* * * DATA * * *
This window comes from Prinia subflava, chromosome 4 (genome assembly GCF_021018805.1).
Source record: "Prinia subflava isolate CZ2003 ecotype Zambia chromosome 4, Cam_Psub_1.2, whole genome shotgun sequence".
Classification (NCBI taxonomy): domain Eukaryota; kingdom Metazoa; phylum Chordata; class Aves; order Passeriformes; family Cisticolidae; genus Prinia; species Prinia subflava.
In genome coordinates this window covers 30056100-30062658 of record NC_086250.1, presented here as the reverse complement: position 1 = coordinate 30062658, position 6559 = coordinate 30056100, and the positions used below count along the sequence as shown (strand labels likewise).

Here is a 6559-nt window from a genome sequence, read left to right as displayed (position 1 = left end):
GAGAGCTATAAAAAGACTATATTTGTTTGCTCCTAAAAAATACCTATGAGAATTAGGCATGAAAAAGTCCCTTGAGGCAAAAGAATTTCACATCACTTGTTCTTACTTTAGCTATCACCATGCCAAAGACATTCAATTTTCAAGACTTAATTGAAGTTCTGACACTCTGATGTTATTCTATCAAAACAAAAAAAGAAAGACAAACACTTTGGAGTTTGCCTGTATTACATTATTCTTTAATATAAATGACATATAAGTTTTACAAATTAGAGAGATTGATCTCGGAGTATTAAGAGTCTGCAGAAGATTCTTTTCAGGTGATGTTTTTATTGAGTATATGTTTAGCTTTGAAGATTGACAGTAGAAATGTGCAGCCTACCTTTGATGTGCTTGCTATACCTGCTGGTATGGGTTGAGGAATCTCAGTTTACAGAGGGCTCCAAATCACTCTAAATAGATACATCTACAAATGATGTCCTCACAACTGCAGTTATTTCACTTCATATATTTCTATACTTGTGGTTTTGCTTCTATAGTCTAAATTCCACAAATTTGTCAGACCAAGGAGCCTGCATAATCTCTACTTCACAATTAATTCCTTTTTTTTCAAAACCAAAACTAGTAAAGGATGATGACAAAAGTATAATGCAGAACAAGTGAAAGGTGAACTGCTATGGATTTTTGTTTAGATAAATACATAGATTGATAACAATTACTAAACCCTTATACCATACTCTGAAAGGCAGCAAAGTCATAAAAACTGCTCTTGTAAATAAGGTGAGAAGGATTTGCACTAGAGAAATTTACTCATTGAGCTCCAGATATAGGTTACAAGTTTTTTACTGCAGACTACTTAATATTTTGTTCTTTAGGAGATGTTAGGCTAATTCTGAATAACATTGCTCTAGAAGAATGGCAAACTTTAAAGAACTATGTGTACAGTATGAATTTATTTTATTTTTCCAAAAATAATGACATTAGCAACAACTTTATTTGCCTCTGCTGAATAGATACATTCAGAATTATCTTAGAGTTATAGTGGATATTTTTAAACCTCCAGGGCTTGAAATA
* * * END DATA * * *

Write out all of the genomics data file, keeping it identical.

This window comes from Prinia subflava, chromosome 4 (genome assembly GCF_021018805.1).
Source record: "Prinia subflava isolate CZ2003 ecotype Zambia chromosome 4, Cam_Psub_1.2, whole genome shotgun sequence".
Classification (NCBI taxonomy): domain Eukaryota; kingdom Metazoa; phylum Chordata; class Aves; order Passeriformes; family Cisticolidae; genus Prinia; species Prinia subflava.
In genome coordinates this window covers 30056100-30062658 of record NC_086250.1, presented here as the reverse complement: position 1 = coordinate 30062658, position 6559 = coordinate 30056100, and the positions used below count along the sequence as shown (strand labels likewise).

Here is a 6559-nt window from a genome sequence, read left to right as displayed (position 1 = left end):
GAGAGCTATAAAAAGACTATATTTGTTTGCTCCTAAAAAATACCTATGAGAATTAGGCATGAAAAAGTCCCTTGAGGCAAAAGAATTTCACATCACTTGTTCTTACTTTAGCTATCACCATGCCAAAGACATTCAATTTTCAAGACTTAATTGAAGTTCTGACACTCTGATGTTATTCTATCAAAACAAAAAAAGAAAGACAAACACTTTGGAGTTTGCCTGTATTACATTATTCTTTAATATAAATGACATATAAGTTTTACAAATTAGAGAGATTGATCTCGGAGTATTAAGAGTCTGCAGAAGATTCTTTTCAGGTGATGTTTTTATTGAGTATATGTTTAGCTTTGAAGATTGACAGTAGAAATGTGCAGCCTACCTTTGATGTGCTTGCTATACCTGCTGGTATGGGTTGAGGAATCTCAGTTTACAGAGGGCTCCAAATCACTCTAAATAGATACATCTACAAATGATGTCCTCACAACTGCAGTTATTTCACTTCATATATTTCTATACTTGTGGTTTTGCTTCTATAGTCTAAATTCCACAAATTTGTCAGACCAAGGAGCCTGCATAATCTCTACTTCACAATTAATTCCTTTTTTTTCAAAACCAAAACTAGTAAAGGATGATGACAAAAGTATAATGCAGAACAAGTGAAAGGTGAACTGCTATGGATTTTTGTTTAGATAAATACATAGATTGATAACAATTACTAAACCCTTATACCATACTCTGAAAGGCAGCAAAGTCATAAAAACTGCTCTTGTAAATAAGGTGAGAAGGATTTGCACTAGAGAAATTTACTCATTGAGCTCCAGATATAGGTTACAAGTTTTTTACTGCAGACTACTTAATATTTTGTTCTTTAGGAGATGTTAGGCTAATTCTGAATAACATTGCTCTAGAAGAATGGCAAACTTTAAAGAACTATGTGTACAGTATGAATTTATTTTATTTTTCCAAAAATAATGACATTAGCAACAACTTTATTTGCCTCTGCTGAATAGATACATTCAGAATTATCTTAGAGTTATAGTGGATATTTTTAAACCTCCAGGGCTTGAAATA